During the nineteenth century the spectre of Imperial decline in the face of foreign powers, defeat in conflicts such as the Opium Wars, and increased contact with other societies, led to periods of anxiety over what was distinctive about Chinese culture—particularly in relation to that of a rampant West [3,19,20]. The later Ming and Qing dynasties were also marked by a diminution in the authority of a sequence of Emperors who were felt, in various ways, to be less effective than those of the past. In the search for a particularly Chinese version of modernity, other styles and motifs for art developed alongside the traditional depictions of landscape. Yet, it is remarkable that Chinese art of the past century still strongly references the shan shui paintings of the previous 1000 years. Since 1911 and the end of the Qing dynasty, China has undergone massive political upheavals—the establishment of Modern China, Maoism, and the contemporary post-Mao period. Painting has become a tool for specific purposes relating to politics and policies [21,22]—for example, the establishment of a specific Maoist style, or in tourism planning for rural areas. However, throughout this period the philosophy of shan shui has remained a continuing element. Ideas of the nation have become important, just as in nineteenth-century Europe, and have been promulgated through art. However, there has been a repeated recourse to the centrality of shan shui and the depiction of nature following a tradition that has played a major role for over 1500 years. The cultural identity of China could be taken as given throughout changing dynasties, and the occasional fragmentation and reunification of the Empire did little to alter the fundamental basis of a society and culture rooted in patterns of thought derived from Confucianism. Emperors of China had no need to seek to develop a distinctive national identity for their realm: it already existed in the taken-for-granted polity of the Empire itself. Since the ending of the Empire in 1911, the dominant elements of culture have actually changed little—the dominance of the Han peoples, the uniqueness of the language, philosophical traditions, historic products of the arts, and a common vernacular culture. National identity in China is an outgrowth of cultural identity rather than being dependent on a particular form of government [23].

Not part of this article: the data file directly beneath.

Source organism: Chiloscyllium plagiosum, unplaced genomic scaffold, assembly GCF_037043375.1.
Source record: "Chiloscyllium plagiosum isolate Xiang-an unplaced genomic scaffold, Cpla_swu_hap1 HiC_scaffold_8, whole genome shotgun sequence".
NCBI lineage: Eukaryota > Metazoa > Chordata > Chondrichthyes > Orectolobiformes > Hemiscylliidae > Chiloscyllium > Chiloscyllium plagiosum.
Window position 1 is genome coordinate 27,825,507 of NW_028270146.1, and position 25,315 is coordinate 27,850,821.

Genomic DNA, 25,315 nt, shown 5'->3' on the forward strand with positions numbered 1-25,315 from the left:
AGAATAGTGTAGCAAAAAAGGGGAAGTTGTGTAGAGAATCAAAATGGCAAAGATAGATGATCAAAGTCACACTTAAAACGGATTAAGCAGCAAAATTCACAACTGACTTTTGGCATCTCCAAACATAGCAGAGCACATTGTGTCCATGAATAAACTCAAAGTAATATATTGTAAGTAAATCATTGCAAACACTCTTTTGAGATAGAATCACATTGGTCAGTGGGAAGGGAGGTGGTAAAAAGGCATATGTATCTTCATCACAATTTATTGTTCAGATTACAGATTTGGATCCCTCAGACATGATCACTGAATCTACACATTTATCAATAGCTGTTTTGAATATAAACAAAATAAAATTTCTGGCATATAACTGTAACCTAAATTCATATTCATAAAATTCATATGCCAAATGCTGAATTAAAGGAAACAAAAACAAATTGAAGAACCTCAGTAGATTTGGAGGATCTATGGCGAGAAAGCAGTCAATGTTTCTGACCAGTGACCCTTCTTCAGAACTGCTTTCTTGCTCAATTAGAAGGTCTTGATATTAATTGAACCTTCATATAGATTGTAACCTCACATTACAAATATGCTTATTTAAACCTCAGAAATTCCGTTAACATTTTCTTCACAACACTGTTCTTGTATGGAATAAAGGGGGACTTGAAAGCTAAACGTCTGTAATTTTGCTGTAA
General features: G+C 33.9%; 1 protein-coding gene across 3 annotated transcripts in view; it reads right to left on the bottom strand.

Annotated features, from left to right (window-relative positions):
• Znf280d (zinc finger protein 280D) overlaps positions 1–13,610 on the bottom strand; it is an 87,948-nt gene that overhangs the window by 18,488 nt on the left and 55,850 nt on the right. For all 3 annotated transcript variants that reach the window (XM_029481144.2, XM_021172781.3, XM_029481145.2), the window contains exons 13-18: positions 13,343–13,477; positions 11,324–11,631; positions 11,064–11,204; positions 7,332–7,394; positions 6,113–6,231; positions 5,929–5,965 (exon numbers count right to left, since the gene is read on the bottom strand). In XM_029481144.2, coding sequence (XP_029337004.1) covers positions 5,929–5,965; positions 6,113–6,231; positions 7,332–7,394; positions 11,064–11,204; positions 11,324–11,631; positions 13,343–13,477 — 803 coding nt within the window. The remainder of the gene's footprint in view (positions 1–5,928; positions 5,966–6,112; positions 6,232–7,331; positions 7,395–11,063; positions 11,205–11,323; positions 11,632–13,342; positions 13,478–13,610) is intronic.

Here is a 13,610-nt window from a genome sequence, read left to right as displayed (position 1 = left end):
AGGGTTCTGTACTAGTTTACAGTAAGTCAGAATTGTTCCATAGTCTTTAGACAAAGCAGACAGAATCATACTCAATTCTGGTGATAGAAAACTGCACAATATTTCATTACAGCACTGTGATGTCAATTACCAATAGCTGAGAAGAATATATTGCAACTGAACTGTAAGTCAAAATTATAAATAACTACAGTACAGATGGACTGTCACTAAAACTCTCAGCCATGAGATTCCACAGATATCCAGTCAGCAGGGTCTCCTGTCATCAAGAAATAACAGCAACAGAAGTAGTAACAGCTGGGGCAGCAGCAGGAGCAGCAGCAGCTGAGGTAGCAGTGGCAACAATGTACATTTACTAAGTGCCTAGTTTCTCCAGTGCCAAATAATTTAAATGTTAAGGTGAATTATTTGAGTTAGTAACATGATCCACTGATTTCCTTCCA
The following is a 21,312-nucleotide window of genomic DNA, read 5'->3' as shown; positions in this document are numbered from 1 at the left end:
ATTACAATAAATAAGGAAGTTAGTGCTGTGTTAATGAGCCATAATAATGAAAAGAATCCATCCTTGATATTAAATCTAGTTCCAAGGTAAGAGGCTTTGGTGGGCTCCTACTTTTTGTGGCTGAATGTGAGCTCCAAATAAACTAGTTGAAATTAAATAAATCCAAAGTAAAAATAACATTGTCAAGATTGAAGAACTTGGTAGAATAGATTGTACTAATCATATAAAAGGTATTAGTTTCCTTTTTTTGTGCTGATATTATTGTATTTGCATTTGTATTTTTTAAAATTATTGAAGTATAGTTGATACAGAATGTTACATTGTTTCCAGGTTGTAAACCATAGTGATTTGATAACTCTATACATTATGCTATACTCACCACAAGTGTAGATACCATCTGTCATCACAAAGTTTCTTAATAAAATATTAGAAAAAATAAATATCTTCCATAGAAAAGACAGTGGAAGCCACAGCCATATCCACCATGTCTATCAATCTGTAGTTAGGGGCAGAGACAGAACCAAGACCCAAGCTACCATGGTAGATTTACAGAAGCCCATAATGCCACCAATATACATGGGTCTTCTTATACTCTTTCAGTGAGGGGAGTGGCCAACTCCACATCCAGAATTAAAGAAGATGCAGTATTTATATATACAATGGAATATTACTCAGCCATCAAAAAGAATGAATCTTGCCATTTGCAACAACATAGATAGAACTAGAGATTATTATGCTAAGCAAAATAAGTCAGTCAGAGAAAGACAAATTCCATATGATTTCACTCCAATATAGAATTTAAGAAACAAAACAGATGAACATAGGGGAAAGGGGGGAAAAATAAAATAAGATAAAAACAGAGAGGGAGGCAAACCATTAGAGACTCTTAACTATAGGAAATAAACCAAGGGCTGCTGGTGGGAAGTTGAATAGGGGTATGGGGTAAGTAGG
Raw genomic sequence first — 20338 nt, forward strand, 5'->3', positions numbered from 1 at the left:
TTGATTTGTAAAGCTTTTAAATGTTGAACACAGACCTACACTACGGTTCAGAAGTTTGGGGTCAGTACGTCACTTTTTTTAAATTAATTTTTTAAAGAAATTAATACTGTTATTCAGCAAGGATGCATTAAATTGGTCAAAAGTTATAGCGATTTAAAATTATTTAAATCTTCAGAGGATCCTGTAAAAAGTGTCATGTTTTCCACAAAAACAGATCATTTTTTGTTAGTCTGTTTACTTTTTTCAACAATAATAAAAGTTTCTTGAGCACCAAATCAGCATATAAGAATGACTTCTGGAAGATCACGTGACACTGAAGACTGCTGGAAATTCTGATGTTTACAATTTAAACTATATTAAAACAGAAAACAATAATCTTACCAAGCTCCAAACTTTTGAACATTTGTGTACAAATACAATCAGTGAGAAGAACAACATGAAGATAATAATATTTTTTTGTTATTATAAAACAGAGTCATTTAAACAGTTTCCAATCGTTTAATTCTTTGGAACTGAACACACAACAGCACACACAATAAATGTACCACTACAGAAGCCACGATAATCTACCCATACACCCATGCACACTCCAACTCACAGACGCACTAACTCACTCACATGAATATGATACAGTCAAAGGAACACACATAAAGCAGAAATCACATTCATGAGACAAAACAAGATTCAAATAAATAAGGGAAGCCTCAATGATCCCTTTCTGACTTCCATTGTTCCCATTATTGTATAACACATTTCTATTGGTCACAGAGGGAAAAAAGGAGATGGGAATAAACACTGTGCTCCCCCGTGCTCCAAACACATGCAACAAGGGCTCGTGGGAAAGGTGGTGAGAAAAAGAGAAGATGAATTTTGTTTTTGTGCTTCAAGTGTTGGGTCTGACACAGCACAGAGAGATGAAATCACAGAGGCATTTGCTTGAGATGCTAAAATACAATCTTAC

3. Cultural and National Identity in Europe

While dominant features of Chinese culture were evolving during the first millennium, Europe was experiencing a period of political fragmentation. Across much of the continent it was not until the tenth century AD that the political map started to settle into bounded spaces. However, the cultural map was increasingly shaded with forms of pan-European Christianity. In China, a common means of written communication was supplemented by a religio-philosophical culture based on Confucianism and Taoism in which the representation of the natural world was increasingly pre-eminent. In Christianizing Europe, with no unifying language across the continent except for the continued use of Latin by élites, the dominant religious culture emphasized the actions of individuals in the form of Christ and his followers. Art was dominated by religious painting with nature as little more than a background [24]. Like Confucianism, Judaeo-Christian traditions emphasize the importance of nature—but, importantly, rather than seeing mankind as being part of nature they generally see nature as created for mankind to use.
The two pre-conditions for the creation of national identity are, firstly, external differentiation involving rivalry with alternative powers elsewhere, and secondly, cultural standardization. China experienced cultural standardization and the continuity of a culture of dynasticism, with important dependent cultural elements prevailing, even during periods of non-Han rule. But there was little recognition of external differentiation until relatively recently in the history of the country. By contrast, a process of ‘othering’ was crucial throughout Europe in the creation of feelings of identity and nationalism, involving both positive constructions of ‘who we are and what we stand for’, and negative constructions of ‘who we are not’ in distinction to other groups and communities. In a series of publications, Anthony Smith [25,26] identified these conditions as emerging in early modern Europe, from the fifteenth century onwards.